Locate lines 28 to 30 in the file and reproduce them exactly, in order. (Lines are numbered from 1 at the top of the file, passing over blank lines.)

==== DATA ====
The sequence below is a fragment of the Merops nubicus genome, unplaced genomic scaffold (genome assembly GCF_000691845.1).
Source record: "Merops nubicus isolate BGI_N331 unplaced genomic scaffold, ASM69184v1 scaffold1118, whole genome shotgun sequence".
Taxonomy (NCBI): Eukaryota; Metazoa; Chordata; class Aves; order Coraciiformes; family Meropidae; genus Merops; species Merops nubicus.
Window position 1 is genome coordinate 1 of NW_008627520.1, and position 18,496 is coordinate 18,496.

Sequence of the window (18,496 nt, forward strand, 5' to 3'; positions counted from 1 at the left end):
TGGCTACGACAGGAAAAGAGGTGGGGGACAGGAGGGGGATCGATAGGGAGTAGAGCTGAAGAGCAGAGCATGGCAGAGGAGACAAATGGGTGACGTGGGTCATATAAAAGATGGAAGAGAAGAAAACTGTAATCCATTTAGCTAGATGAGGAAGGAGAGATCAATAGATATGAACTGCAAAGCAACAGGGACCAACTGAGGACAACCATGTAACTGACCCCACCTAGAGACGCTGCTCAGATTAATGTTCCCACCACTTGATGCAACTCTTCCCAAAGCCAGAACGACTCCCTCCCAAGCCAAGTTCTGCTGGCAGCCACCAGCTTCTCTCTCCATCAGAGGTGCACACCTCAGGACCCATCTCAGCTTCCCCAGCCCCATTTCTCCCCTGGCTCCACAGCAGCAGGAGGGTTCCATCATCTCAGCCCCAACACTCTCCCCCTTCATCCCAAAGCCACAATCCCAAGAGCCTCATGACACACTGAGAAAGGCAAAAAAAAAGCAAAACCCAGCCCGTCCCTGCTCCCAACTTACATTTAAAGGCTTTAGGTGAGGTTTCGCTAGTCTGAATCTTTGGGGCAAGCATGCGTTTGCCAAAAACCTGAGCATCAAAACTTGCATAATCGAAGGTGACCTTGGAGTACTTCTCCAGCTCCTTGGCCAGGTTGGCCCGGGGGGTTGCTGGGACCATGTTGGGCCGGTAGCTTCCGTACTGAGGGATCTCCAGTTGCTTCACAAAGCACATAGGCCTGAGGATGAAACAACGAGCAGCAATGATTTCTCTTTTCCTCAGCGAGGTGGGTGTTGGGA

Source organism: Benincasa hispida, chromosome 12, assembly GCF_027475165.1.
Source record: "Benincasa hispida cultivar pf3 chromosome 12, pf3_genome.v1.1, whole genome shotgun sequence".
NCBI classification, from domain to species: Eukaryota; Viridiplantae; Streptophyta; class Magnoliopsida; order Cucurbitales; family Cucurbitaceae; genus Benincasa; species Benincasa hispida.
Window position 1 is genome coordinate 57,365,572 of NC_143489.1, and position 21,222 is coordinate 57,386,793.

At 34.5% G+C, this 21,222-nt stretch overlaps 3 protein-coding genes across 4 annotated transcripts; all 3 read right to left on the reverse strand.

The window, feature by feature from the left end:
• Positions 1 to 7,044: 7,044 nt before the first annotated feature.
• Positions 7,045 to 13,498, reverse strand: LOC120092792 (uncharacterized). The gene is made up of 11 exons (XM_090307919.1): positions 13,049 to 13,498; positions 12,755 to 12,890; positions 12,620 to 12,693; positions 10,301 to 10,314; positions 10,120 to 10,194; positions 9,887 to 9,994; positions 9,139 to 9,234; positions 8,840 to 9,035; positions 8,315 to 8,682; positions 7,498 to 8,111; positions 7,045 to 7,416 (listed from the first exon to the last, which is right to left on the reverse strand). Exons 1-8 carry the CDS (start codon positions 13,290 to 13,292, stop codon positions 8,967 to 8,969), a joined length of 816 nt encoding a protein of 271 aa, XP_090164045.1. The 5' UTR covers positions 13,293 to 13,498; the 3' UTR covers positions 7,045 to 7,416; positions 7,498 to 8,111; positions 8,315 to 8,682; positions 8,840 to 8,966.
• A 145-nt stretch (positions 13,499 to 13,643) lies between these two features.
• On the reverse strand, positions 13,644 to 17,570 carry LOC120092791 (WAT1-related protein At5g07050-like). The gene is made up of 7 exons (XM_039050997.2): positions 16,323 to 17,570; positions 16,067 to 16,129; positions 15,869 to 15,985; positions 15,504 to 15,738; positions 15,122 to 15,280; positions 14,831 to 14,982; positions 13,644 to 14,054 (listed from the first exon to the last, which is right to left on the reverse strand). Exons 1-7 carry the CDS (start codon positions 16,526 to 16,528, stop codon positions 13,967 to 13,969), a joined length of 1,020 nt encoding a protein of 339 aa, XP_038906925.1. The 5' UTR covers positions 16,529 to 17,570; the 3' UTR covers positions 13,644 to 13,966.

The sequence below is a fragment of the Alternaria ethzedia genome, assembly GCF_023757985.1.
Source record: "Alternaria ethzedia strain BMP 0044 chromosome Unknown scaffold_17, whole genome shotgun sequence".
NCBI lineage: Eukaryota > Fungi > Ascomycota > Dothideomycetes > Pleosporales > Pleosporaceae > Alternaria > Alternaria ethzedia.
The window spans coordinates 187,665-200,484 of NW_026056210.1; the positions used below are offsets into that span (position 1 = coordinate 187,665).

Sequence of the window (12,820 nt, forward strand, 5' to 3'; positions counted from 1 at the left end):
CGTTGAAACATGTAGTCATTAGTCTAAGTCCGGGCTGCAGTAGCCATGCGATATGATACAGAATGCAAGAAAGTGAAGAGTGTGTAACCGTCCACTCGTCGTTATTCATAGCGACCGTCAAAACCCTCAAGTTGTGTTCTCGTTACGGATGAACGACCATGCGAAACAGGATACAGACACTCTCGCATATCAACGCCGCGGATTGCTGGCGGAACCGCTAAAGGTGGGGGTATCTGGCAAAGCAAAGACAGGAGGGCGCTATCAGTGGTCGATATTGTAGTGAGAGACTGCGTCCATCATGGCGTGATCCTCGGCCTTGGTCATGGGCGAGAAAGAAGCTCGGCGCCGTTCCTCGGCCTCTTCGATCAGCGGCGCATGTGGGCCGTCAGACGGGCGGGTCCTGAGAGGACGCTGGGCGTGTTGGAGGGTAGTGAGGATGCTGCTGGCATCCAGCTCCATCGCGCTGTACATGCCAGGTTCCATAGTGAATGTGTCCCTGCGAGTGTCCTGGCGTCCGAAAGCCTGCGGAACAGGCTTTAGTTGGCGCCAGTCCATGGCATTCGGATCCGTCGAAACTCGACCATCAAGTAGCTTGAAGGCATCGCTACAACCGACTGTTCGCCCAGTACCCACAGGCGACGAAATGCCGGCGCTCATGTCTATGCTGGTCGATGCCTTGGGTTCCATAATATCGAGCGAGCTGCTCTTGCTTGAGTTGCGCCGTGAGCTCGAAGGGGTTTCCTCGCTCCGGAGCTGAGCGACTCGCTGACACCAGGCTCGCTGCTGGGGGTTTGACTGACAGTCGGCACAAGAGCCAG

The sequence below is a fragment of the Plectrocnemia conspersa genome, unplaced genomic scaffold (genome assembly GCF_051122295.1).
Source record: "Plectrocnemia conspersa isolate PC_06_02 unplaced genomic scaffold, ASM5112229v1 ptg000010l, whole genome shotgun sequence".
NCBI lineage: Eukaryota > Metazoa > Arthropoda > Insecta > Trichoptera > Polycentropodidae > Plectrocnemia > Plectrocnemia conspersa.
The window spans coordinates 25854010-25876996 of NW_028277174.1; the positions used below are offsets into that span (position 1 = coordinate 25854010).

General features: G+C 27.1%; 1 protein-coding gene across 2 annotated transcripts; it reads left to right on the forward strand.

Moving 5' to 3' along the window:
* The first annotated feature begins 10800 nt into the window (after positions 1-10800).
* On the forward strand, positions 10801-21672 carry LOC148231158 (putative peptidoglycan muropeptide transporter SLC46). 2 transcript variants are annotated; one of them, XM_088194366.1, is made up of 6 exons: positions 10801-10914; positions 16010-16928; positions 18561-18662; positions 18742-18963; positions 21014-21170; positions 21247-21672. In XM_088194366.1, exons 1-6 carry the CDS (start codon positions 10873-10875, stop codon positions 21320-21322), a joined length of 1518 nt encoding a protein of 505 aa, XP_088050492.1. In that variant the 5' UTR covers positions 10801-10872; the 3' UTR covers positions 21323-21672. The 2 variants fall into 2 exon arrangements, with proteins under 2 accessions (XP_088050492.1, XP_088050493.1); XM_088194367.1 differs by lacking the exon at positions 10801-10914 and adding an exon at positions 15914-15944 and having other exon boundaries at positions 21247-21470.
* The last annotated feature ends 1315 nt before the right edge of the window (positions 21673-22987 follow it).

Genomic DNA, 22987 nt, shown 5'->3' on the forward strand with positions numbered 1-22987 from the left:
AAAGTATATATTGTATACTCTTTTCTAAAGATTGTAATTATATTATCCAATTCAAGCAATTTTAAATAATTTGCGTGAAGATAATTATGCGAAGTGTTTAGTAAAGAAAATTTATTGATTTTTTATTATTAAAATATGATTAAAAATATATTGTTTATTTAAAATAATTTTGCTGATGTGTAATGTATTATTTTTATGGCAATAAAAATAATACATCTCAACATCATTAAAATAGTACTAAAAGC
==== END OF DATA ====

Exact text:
Moving 5' to 3' along the window:
* The first annotated feature begins 10800 nt into the window (after positions 1-10800).
* On the forward strand, positions 10801-21672 carry LOC148231158 (putative peptidoglycan muropeptide transporter SLC46). 2 transcript variants are annotated; one of them, XM_088194366.1, is made up of 6 exons: positions 10801-10914; positions 16010-16928; positions 18561-18662; positions 18742-18963; positions 21014-21170; positions 21247-21672. In XM_088194366.1, exons 1-6 carry the CDS (start codon positions 10873-10875, stop codon positions 21320-21322), a joined length of 1518 nt encoding a protein of 505 aa, XP_088050492.1. In that variant the 5' UTR covers positions 10801-10872; the 3' UTR covers positions 21323-21672. The 2 variants fall into 2 exon arrangements, with proteins under 2 accessions (XP_088050492.1, XP_088050493.1); XM_088194367.1 differs by lacking the exon at positions 10801-10914 and adding an exon at positions 15914-15944 and having other exon boundaries at positions 21247-21470.